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Revenge of the Grand Guignol

Revenge of the Grand Guignol

By coincidence, I had arranged to take a party of students to see this show before getting my press invite. We had been looking for a play which would appeal to teenagers, and horror certainly seemed suitable, especially considering the impending arrival of Halloween. So I saw the show two days before opening night while it was still in preview, which often means having to forgive the odd glitch or two while everyone really gets into their stride. That said, and allowing at least a mile-wide corridor for unforeseen eventualities, preview nerves and any other misfortune, this show is still dire.

Today, Grand Guignol is a term most frequently used to describe a theatrical genre which presents naturalistic interpretations of horror-inspired themes. Blood and gore are usually at the top of the agenda in this arena. The brand comes from the theatre of almost the same name which resided in Paris between the late 19th century and the mid-twentieth century.

A quartet of plays make up the programme for 'Revenge of the Grand Guignol'. Co-director Stewart Pringle penned one of them and adapted two of the others based on work by Lucien Descaves, André de Lorde and Henri Bauche.

The first play - 'The laboratory of Hallucinations' - takes us to a kind of hospital for incurables at which the principal surgeon experiments on the terminally ill. The second play - 'As Ye Sow' - introduces us to an old man with a guilty secret. 'Hero' is about a two-timing young man whose girlfriend is living in Russia and gets attacked while he is talking to her online. Finally, we are taken to a munitions factory where three blind women work producing munitions. One of them takes a psychopathic dislike to a new employee.

This is the least scary show I think I have ever endured, and I do mean 'endured'. The effects are lame, even by low-budget standards, the music and sound effects rumble laboriously in the background - occasionally stopping and starting inexplicably. And the stories are trite. I did jump at one point early on, but that was because I was waiting for something to happen and managed to startle myself when one of the characters moved suddenly. There is a one scary moment which works quite well, just after the appearance of an apparition that seemed more like a scarecrow. In fact, there are moments when one has to laugh because the effects are so lame. That can sometimes produce a successful show, when it is so bad that everyone flocks to see it. But this is not in that league.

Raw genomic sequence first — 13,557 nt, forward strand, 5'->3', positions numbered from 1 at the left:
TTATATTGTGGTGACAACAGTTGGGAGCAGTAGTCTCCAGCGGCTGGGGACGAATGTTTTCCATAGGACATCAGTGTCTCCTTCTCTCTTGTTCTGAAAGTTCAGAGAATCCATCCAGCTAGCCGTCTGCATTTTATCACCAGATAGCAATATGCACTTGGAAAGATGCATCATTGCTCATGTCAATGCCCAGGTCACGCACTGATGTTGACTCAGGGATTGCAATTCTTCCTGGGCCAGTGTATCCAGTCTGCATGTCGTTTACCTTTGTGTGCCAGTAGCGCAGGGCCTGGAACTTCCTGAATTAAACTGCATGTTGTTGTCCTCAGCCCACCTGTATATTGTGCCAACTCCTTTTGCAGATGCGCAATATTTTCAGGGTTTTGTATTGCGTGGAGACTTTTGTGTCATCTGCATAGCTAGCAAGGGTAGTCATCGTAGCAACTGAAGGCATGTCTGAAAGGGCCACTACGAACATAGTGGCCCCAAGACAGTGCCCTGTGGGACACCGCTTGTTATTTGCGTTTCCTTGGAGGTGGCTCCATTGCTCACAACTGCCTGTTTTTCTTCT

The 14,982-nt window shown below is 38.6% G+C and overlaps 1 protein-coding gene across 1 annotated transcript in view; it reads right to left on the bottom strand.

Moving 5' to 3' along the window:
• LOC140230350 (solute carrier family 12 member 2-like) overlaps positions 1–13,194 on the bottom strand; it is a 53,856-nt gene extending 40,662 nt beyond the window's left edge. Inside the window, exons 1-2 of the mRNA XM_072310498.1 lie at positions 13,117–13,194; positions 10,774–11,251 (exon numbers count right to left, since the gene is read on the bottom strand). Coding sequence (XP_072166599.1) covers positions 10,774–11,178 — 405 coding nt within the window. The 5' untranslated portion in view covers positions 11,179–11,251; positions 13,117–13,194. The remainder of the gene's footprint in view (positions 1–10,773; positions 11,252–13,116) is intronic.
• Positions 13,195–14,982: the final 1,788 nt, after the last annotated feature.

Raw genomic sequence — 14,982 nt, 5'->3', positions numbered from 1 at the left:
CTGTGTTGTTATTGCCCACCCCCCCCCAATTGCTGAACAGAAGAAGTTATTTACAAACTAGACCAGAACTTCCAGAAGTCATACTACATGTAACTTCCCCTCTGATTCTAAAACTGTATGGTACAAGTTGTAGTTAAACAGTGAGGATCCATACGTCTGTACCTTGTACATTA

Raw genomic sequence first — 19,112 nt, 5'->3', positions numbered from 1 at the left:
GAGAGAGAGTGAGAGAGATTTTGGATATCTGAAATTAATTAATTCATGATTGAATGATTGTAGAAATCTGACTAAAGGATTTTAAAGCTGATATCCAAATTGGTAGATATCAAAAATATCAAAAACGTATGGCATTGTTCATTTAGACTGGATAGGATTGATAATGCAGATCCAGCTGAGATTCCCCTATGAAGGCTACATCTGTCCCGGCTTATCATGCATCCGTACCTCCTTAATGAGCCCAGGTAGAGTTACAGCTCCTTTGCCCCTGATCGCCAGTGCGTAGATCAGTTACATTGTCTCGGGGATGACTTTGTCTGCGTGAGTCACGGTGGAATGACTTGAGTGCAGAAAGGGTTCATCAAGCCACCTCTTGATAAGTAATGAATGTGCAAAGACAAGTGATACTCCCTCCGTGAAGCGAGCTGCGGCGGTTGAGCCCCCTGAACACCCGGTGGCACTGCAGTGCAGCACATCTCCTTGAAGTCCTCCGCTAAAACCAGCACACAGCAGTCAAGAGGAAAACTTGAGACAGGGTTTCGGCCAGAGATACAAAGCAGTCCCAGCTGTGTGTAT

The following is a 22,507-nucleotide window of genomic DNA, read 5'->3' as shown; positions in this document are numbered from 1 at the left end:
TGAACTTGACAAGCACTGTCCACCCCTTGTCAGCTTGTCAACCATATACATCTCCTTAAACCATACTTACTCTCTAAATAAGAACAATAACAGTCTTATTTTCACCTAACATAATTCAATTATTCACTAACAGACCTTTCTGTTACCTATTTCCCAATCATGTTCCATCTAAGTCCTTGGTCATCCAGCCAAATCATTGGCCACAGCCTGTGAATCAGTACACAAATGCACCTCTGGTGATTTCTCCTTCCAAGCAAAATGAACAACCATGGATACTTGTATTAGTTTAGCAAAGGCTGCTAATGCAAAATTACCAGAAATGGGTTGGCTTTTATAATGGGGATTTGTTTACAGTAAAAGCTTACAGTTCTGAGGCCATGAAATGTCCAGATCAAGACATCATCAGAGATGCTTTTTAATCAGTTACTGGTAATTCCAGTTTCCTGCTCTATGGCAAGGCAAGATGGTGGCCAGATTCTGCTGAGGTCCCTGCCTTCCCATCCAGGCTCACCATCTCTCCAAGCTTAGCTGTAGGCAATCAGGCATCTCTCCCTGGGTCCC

By the interval, I was beginning to suspect that this was intended to be an oddly obscure parody of the genre, or that the first half was designed to lull us into some kind of false security and that what was to come would be a really terrifying finale. In fact, I was willing that to be true with every neuron I could summon to the cause. But the second half merely proved more of the same.

The show started more than 30 minutes late and the scene changes are monumentally slow and are conducted ineptly by an army of technicians combined with the cast for good measure. At times, the darkened stage seemed like Euston in the rush-hour.

The recent success of 'Ghost Stories' in the West End left me amazed, if not totally stupefied and bewildered. That show couldn't even raise a hair on your neck, never mind turn you into a quivering, terrified wreck. And I am afraid that 'Revenge of the Grand Guignol' has fallen rather clumsily out of the same mould. It takes far more than telling people you are putting on 'the scariest show in London' to frighten them rigid. And the show is about as macabre as staring into your local butcher's window for an hour or two. No, that would definitely be more macabre.

But don't just take my word for it. The 10 students and three staff I had taken to see the show were all of the same mind, with only derisory comments on offer. 'Baaaaaaaaaaaaaaaaaaaaaaaaaaaaaaad', said one student. And that sums it up almost perfectly. The only 'revenge' that might be exacted at this show would be if the audience demanded their money back at the end .

(Peter Brown)

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